Skidmore Student Artist Program

 

The Juneau Icefield Research Program

 

The Juneau Icefield Research Program (JIRP) is an eight-week immersion in the wilderness of the Juneau Icefield, during which participants (undergraduate, graduate, and high school juniors and seniors) traverse from Juneau, Alaska to Atlin, British Columbia.

For over 70 years, JIRP has maintained the longest running study of any glacier in the Western Hemisphere. Such comprehensive and continuous studies are rare yet crucial to our understanding of past and present climate change.

JIRP’s mission is to provide an unrivaled educational and expeditionary experience in the stunning Coast Mountains of Alaska and British Columbia. We give students a wide range of training in Earth sciences, wilderness survival, and mountaineering skills, and provide unique opportunities for team building and personal growth.

Participants are active partners with leading scientists pursuing groundbreaking research.  We stimulate cross-disciplinary collaboration among students from the United States and around the world with scientists engaged in all aspects of Earth systems science. The field-based curriculum and stunning mountain environment has inspired students for over seventy years.

 

 

The Skidmore Student Artist Program at JIRP

 

Mission Statement:

The JIRP Student Artist will be using art as a lens to understand climate science, while studying glaciology and related topics through research and lessons led by faculty and staff on the program. The Student Artist program is an important addition to JIRP, designed to help visualize connections between science and society, and to provide a more interdisciplinary educational experience to help students approach the Juneau Icefield with analytical, artistic, and scientific lenses. The Student Artist is also given the opportunity to pursue their creative practice in the field, while simultaneously diving deeper into the scientific realms with which their art intersects.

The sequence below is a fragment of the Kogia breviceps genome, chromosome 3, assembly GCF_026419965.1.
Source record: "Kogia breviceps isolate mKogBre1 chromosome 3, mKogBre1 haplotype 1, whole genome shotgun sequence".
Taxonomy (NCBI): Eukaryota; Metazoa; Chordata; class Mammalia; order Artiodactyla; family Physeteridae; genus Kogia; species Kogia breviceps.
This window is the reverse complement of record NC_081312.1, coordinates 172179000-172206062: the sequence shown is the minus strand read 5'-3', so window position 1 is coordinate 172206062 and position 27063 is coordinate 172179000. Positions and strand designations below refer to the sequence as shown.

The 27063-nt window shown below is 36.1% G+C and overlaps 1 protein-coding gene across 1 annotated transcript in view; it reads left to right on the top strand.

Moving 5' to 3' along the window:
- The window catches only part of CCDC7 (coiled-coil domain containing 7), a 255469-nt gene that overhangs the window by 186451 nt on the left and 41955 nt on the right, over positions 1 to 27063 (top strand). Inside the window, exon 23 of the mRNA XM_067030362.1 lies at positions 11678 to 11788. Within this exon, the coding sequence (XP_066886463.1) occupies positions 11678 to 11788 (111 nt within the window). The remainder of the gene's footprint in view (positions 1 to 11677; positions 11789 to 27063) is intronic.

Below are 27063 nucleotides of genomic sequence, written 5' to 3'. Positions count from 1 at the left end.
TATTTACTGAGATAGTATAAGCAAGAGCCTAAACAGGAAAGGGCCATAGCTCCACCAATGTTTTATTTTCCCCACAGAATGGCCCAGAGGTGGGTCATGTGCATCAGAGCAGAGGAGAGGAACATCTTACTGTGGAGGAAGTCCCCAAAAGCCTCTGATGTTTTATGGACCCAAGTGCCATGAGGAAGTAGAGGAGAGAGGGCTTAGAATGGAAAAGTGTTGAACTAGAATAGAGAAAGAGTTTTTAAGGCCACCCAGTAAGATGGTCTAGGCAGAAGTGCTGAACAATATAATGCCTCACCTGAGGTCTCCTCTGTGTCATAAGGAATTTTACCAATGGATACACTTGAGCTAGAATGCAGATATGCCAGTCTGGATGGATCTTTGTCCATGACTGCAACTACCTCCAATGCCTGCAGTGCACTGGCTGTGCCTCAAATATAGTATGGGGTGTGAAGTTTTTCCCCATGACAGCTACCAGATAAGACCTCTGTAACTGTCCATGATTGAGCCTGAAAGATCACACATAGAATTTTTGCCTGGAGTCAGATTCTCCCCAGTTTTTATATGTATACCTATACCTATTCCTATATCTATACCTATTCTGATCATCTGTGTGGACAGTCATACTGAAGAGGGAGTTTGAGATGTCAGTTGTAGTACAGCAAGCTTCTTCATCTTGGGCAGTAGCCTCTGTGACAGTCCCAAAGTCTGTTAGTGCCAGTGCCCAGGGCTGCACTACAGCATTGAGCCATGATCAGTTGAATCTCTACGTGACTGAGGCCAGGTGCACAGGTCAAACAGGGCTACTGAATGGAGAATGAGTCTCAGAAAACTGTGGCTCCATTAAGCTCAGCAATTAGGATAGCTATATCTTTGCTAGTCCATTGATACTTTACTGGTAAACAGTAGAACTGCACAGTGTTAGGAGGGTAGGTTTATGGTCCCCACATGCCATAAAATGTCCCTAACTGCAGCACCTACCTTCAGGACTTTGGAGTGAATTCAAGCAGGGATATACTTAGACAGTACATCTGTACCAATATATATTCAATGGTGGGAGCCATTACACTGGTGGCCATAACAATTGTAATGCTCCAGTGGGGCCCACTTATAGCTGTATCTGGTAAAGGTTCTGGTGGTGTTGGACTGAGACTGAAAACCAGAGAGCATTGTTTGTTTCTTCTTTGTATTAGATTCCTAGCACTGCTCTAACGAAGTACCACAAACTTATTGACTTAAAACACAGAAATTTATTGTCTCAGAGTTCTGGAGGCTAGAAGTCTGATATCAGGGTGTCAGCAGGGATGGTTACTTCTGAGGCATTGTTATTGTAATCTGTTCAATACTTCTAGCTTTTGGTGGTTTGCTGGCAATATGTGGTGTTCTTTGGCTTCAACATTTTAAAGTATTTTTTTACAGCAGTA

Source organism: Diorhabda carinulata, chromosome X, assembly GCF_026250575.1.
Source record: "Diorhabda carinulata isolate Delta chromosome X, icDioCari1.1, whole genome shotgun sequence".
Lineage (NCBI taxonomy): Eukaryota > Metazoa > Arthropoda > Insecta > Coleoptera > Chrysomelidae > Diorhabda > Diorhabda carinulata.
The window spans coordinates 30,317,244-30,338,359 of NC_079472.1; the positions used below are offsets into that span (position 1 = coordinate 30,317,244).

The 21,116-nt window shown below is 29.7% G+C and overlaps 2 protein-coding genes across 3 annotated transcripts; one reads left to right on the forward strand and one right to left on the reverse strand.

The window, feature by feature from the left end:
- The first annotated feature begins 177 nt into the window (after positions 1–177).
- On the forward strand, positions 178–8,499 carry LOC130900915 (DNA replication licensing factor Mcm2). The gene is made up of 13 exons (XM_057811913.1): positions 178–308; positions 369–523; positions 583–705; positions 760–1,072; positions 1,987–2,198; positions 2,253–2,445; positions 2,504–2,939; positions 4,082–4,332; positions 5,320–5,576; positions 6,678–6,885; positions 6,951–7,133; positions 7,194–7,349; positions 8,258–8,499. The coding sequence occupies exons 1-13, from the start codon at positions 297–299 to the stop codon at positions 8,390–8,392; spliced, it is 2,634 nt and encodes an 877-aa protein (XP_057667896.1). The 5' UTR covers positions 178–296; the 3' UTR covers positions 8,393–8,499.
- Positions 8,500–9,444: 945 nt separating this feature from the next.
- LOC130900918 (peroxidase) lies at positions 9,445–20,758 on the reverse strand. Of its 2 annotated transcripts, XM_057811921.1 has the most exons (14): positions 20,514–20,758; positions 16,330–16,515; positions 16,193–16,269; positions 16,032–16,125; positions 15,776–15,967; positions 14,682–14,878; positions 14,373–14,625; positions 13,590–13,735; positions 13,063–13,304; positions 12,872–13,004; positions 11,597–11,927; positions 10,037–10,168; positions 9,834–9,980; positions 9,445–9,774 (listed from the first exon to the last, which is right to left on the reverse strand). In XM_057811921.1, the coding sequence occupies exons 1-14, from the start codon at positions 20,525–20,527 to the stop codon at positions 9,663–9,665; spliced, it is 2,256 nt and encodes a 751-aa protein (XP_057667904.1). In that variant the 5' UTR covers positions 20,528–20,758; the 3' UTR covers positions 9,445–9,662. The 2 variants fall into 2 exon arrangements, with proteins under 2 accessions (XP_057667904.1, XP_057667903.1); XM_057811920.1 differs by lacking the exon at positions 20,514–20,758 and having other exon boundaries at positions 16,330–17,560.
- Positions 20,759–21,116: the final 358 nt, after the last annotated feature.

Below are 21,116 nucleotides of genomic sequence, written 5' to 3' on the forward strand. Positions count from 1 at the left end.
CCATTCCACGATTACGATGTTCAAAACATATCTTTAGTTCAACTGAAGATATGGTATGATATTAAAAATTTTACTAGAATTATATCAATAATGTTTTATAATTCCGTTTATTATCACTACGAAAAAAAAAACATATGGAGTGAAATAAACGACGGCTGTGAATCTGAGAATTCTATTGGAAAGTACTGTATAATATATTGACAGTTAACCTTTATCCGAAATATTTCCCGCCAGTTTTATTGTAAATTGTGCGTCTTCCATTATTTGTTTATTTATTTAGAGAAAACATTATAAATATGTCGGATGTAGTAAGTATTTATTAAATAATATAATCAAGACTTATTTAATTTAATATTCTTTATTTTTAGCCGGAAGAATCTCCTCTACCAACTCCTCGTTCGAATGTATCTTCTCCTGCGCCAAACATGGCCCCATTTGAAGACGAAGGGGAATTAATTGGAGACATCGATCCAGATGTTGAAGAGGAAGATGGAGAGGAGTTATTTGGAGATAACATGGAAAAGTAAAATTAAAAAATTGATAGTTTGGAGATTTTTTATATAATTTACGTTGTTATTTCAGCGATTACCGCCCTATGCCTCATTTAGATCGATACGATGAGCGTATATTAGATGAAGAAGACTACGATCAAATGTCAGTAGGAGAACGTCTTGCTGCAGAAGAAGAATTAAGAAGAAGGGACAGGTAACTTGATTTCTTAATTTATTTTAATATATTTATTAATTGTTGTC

The Student Artist will be part of scientific research and camp life, while expanding their art practice as they participate in scientific fieldwork and exploration. They will also work closely with JIRP Science Communication and Art Faculty on methods to visualize scientific concepts, and focus on a wide range of visual storytelling strategies to communicate climate science and JIRP’s mission to a wider audience.

JIRP approaches science communication from many different angles – from documentary photography to science journalism to scientific illustration to abstract art-making. The Student Artist brings a unique creative perspective to storytelling.  We would like this role to help JIRP visualize the way in which these types of science communication methods can exist together.

 

Student Role on JIRP:

  • As part of the student cohort, the student artist will participate in scientific research, safety training, and all aspects of camp life (cook crew, camp chores, etc.).

  • The Student Artist will be part of a scientific student research group. JIRP expects the Student Artist to offer their alternative perspective for the purposes of group learning.

  • The Student Artist will benefit from mentoring from Science Communication/Art faculty and will have opportunities to collaborate with students, staff, and faculty.

  • The Student Artist will have opportunities to work independently on art projects throughout the summer. These opportunities, like all activities at JIRP, are subject scheduling changes based on time and resources. 

 

Financial Information:

  • JIRP student tuition ($7425) is covered by a generous Skidmore donor.

  • The student is responsible for all other expenses, including travel to and from Juneau necessary gear and equipment for the Icefield. The gear list is quite extensive, but it is essential for safety and efficiency to have the right equipment to traverse the Icefield. *

*For students who have medium to high financial need, Skidmore will offer an additional $500 of support to offset the cost of gear and travel.

  • The student is also responsible for all art supplies and materials necessary for them to complete their artwork on the Icefield.**

**The logistics of transporting all supplies (research equipment, art supplies, groceries and fuel, safety equipment, etc.) at JIRP are resources-intensive and limited by space and funding. A JIRP representative will discuss specific limitations with the Student Artist prior to the field season, but in general art supplies will have to be highly portable and compact.

 

 

Art Exhibition - Fall 2018:

Following the Summer 2018 Field Season, the student will exhibit their artwork from the Icefield at Skidmore (location and dates TBD). The exhibition will serve as an opportunity for outreach and science communication to the greater Skidmore and Saratoga communities. Proceeds from any sales from the show will be split 65% to JIRP (to help cover the cost of program expenses) and 35% to the Student Artist.